Brain organoids are tiny models that neuroscientists use to learn more about how the brain grows and works. But new research finds important differences between the model and the real thing.
Xenobots have been called the world's first "living robots". They are made entirely of living tissue, and can be programmed to move towards a certain object.
Animals that pause their pregnancies could help us learn valuable lesson about human pregnancy, and even unlock secrets to stem cells and cancer.
We worry about AI developing consciousness, but brain organoids may be more likely to do so.
Stem cells show much promise, both for testing drugs and for treating disease. But the hype around them has been dangerous, as most treatments are in very experimental stages and can cause harm.
The idea behind regenerative medicine is that the patient is both the donor and recipient of healthy tissue grown from stem cells. But sometimes the transplanted cells are rejected. Now we know why.
Tissue engineering and regenerative medicine is based on three key requirements working together: signals from body tissues and organs, responding stem cells, and scaffolds.
Headlines around the world declared that a second person was cured of their HIV. But while the results are encouraging, we're a long way from a cure.
Dangerous open wounds known as cutaneous ulcers are common in people with diabetes and bedsores. Now scientists have figured out how to reprogram the cells inside these wounds to heal themselves.
A large trial to test whether rebooting the immune system will help patients with Crohn's disease has just begun.
Figuring out what causes diseases like autism, schizophrenia and depression is tricky. Now Stanford University researchers are turning blood into brain cells to study these diseases in a dish.
'Mini brains' can be grown in the lab, and brains of decapitated pigs were recently 'kept alive' for a day and a half. But what makes a conscious brain?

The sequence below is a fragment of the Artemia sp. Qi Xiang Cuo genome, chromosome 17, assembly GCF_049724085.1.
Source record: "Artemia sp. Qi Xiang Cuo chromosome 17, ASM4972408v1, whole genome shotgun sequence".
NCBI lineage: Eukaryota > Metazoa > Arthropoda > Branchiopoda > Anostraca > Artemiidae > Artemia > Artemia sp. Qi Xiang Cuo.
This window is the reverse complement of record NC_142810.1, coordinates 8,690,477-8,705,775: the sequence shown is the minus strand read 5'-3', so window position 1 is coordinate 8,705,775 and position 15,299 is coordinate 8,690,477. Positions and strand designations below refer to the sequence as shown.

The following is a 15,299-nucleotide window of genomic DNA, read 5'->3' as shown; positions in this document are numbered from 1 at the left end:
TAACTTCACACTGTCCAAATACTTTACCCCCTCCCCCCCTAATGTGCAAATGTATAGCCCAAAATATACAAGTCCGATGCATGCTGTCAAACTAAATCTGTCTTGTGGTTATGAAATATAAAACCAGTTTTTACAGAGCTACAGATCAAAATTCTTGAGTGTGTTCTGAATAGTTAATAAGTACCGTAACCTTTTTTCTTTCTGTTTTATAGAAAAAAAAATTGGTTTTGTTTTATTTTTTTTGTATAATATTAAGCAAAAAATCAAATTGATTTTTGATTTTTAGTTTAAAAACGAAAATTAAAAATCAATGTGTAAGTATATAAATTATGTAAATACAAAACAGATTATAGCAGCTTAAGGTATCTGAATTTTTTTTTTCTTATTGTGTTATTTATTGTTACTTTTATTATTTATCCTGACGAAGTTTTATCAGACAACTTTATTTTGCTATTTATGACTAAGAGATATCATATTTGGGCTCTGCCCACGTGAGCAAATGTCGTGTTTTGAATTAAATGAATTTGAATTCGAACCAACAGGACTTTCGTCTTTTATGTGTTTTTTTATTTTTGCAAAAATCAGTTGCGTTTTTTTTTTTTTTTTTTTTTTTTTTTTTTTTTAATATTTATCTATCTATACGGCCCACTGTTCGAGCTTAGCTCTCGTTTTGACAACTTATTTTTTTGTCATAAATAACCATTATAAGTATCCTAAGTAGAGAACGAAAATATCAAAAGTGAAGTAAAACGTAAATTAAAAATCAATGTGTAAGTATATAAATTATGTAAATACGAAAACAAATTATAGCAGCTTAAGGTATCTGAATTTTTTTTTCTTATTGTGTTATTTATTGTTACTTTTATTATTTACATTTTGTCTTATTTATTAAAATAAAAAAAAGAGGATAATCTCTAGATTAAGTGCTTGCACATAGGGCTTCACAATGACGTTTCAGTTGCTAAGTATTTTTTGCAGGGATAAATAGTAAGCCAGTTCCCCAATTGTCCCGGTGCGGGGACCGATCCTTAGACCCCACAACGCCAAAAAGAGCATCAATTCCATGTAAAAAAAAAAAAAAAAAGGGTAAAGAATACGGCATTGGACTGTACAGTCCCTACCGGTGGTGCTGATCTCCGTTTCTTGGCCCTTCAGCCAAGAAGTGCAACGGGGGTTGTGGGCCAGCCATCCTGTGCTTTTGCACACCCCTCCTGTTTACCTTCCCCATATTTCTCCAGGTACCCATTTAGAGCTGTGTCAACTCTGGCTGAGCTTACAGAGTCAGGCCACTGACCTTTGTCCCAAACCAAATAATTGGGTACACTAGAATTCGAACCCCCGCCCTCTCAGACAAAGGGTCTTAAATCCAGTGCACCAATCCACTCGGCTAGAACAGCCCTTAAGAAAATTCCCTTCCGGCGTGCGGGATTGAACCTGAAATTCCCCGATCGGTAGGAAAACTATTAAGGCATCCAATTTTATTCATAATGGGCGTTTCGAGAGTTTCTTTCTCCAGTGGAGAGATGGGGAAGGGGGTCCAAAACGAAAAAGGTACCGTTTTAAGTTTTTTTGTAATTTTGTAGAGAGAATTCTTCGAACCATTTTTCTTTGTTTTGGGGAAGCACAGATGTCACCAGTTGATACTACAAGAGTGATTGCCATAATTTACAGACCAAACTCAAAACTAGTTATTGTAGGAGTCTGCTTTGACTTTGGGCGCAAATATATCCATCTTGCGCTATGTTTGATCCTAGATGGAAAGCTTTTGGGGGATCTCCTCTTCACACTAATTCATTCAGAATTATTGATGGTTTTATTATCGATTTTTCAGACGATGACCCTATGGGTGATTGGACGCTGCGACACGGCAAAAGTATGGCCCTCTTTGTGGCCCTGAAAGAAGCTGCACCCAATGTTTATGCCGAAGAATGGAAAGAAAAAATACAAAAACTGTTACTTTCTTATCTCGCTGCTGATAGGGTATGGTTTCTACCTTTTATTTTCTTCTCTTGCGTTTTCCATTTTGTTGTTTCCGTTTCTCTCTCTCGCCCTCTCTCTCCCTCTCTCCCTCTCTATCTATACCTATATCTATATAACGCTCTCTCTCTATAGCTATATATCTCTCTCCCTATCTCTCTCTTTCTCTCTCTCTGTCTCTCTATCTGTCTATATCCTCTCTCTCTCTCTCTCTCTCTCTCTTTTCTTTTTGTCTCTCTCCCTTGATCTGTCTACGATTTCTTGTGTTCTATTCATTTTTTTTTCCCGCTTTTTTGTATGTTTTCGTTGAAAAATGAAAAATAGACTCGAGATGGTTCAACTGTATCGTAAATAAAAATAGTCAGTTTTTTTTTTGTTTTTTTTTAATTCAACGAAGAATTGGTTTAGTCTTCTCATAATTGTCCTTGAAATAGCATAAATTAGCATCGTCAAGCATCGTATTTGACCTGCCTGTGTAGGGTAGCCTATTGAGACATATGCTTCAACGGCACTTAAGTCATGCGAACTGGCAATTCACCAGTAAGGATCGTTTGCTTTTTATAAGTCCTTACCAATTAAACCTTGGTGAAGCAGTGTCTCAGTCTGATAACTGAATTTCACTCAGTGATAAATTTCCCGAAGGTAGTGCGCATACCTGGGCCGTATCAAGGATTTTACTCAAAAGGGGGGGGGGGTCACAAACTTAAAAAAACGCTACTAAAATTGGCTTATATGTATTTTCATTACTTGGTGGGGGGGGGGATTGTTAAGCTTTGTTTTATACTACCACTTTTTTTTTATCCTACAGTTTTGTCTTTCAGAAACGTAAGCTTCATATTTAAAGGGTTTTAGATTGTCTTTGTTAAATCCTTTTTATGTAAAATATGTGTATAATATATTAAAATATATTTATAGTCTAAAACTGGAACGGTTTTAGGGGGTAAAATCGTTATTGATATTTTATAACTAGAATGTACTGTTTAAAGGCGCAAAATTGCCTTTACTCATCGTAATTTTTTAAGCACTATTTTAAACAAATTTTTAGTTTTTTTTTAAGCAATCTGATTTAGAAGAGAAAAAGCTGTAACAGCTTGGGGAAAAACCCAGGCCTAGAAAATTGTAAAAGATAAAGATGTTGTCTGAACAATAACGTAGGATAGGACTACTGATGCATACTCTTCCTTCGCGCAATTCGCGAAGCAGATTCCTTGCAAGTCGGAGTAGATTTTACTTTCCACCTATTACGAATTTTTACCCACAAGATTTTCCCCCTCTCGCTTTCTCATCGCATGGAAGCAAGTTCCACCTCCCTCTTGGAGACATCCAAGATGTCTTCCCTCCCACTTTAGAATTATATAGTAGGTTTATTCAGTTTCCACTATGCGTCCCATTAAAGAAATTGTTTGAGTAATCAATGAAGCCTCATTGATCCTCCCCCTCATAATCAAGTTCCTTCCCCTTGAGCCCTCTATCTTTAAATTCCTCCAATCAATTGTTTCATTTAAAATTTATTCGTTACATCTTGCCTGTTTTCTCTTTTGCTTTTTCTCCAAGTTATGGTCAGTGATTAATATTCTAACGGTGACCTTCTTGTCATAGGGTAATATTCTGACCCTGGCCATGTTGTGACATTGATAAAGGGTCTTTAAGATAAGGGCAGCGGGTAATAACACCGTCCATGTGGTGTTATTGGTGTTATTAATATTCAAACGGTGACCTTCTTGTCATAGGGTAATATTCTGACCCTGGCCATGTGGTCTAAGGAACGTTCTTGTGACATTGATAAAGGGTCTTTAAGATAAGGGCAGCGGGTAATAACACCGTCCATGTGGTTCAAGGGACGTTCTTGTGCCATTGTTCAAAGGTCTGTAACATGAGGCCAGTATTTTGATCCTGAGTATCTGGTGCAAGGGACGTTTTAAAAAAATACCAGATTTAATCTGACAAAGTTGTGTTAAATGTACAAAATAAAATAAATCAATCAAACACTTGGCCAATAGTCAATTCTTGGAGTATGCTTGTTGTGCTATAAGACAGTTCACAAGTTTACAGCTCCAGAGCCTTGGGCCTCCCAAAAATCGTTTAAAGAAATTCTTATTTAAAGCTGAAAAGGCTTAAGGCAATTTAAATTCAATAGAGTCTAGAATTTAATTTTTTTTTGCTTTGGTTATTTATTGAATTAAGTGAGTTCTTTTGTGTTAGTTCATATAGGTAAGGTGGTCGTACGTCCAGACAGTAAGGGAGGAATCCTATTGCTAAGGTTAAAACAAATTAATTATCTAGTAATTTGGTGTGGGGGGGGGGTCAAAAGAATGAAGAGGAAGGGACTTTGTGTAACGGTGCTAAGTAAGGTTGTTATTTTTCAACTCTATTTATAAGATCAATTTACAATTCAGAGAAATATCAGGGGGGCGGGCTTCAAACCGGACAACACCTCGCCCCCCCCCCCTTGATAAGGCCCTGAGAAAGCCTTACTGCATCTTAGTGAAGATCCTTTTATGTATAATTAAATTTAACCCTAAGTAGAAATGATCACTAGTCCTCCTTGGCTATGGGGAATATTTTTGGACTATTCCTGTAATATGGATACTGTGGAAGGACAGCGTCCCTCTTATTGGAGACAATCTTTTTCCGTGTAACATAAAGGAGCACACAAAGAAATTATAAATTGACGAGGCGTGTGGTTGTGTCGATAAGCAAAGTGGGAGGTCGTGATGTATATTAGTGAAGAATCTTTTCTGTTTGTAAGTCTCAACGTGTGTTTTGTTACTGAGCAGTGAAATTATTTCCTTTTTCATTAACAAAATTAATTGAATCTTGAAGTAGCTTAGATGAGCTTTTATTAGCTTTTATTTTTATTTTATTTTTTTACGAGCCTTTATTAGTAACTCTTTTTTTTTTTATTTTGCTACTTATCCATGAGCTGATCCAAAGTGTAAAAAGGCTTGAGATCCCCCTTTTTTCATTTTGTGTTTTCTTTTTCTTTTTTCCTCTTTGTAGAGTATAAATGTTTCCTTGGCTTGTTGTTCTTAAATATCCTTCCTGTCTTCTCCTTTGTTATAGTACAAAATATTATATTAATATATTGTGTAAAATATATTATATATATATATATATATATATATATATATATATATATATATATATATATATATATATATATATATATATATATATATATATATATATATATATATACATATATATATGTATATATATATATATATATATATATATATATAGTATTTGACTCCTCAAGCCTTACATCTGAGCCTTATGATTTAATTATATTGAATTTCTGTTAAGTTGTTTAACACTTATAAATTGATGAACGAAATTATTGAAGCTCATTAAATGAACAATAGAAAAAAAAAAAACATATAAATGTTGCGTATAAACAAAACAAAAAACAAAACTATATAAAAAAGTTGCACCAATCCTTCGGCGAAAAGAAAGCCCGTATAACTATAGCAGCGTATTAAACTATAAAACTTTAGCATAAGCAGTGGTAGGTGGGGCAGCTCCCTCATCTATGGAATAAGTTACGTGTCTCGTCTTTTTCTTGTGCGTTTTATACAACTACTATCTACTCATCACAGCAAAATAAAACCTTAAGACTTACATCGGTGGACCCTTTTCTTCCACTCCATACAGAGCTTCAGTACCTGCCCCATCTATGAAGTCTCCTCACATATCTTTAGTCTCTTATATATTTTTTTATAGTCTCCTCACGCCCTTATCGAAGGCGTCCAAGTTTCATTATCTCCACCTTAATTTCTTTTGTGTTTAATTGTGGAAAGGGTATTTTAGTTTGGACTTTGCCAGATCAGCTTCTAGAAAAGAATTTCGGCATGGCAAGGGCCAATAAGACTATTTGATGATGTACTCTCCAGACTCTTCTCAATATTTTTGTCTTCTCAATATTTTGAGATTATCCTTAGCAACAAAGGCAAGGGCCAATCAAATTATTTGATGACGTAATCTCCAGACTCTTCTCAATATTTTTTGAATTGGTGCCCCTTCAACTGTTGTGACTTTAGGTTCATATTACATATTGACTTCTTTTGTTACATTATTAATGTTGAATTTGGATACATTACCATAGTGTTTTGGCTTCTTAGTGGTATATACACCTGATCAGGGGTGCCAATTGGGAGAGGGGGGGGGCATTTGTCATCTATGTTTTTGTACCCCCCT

The nomination deadline for science's most lucrative prize -- the Breakthrough Prize -- is looming. Why has no Canadian ever received this prize, despite groundbreaking discoveries?
An increasing list of rare diseases can now be treated with gene therapy. But we need to figure out a way to make them affordable.
Neuroscience labs around the world may need to reevaluate some of their assumptions about whether what works in animals will really produce meaningful treatments for people.
Stem cell treatments for eye disease always seem to be just on the horizon, but real progress is being made.
All multiple sclerosis sufferers have stem cells with the potential to heal them, but scientists are only just figuring out how to kick them into action.
Mutated bone marrow stem cells could double your risk of having a heart attack.
New research suggests life on Earth became more diverse because of a change in biology related to stem cells, not just rising oxygen levels.
As people's bodies age, so do their blood cells. This affects immunity and an ability to withstand certain cancer treatments. A recent study in mice suggests that those cells can be rejuvenated.